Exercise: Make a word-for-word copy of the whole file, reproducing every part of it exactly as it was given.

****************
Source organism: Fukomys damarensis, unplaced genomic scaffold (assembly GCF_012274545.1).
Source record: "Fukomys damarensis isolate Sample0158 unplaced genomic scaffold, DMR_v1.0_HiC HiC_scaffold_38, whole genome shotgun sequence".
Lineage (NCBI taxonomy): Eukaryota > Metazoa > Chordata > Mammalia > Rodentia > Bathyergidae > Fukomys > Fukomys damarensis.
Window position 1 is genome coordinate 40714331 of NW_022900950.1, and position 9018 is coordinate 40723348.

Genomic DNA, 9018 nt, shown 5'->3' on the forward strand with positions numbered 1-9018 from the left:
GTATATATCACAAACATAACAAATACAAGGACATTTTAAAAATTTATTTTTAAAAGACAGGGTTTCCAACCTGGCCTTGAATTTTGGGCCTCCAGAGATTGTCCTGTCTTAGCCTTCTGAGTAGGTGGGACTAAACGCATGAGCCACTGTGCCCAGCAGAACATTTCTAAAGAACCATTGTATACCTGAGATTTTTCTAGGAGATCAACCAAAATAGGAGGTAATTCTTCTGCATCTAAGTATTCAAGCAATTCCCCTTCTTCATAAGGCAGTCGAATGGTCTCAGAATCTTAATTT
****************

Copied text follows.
Source organism: Fukomys damarensis, unplaced genomic scaffold (assembly GCF_012274545.1).
Source record: "Fukomys damarensis isolate Sample0158 unplaced genomic scaffold, DMR_v1.0_HiC HiC_scaffold_38, whole genome shotgun sequence".
Lineage (NCBI taxonomy): Eukaryota > Metazoa > Chordata > Mammalia > Rodentia > Bathyergidae > Fukomys > Fukomys damarensis.
Window position 1 is genome coordinate 40714331 of NW_022900950.1, and position 9018 is coordinate 40723348.

Genomic DNA, 9018 nt, shown 5'->3' on the forward strand with positions numbered 1-9018 from the left:
GTATATATCACAAACATAACAAATACAAGGACATTTTAAAAATTTATTTTTAAAAGACAGGGTTTCCAACCTGGCCTTGAATTTTGGGCCTCCAGAGATTGTCCTGTCTTAGCCTTCTGAGTAGGTGGGACTAAACGCATGAGCCACTGTGCCCAGCAGAACATTTCTAAAGAACCATTGTATACCTGAGATTTTTCTAGGAGATCAACCAAAATAGGAGGTAATTCTTCTGCATCTAAGTATTCAAGCAATTCCCCTTCTTCATAAGGCAGTCGAATGGTCTCAGAATCTTAATTT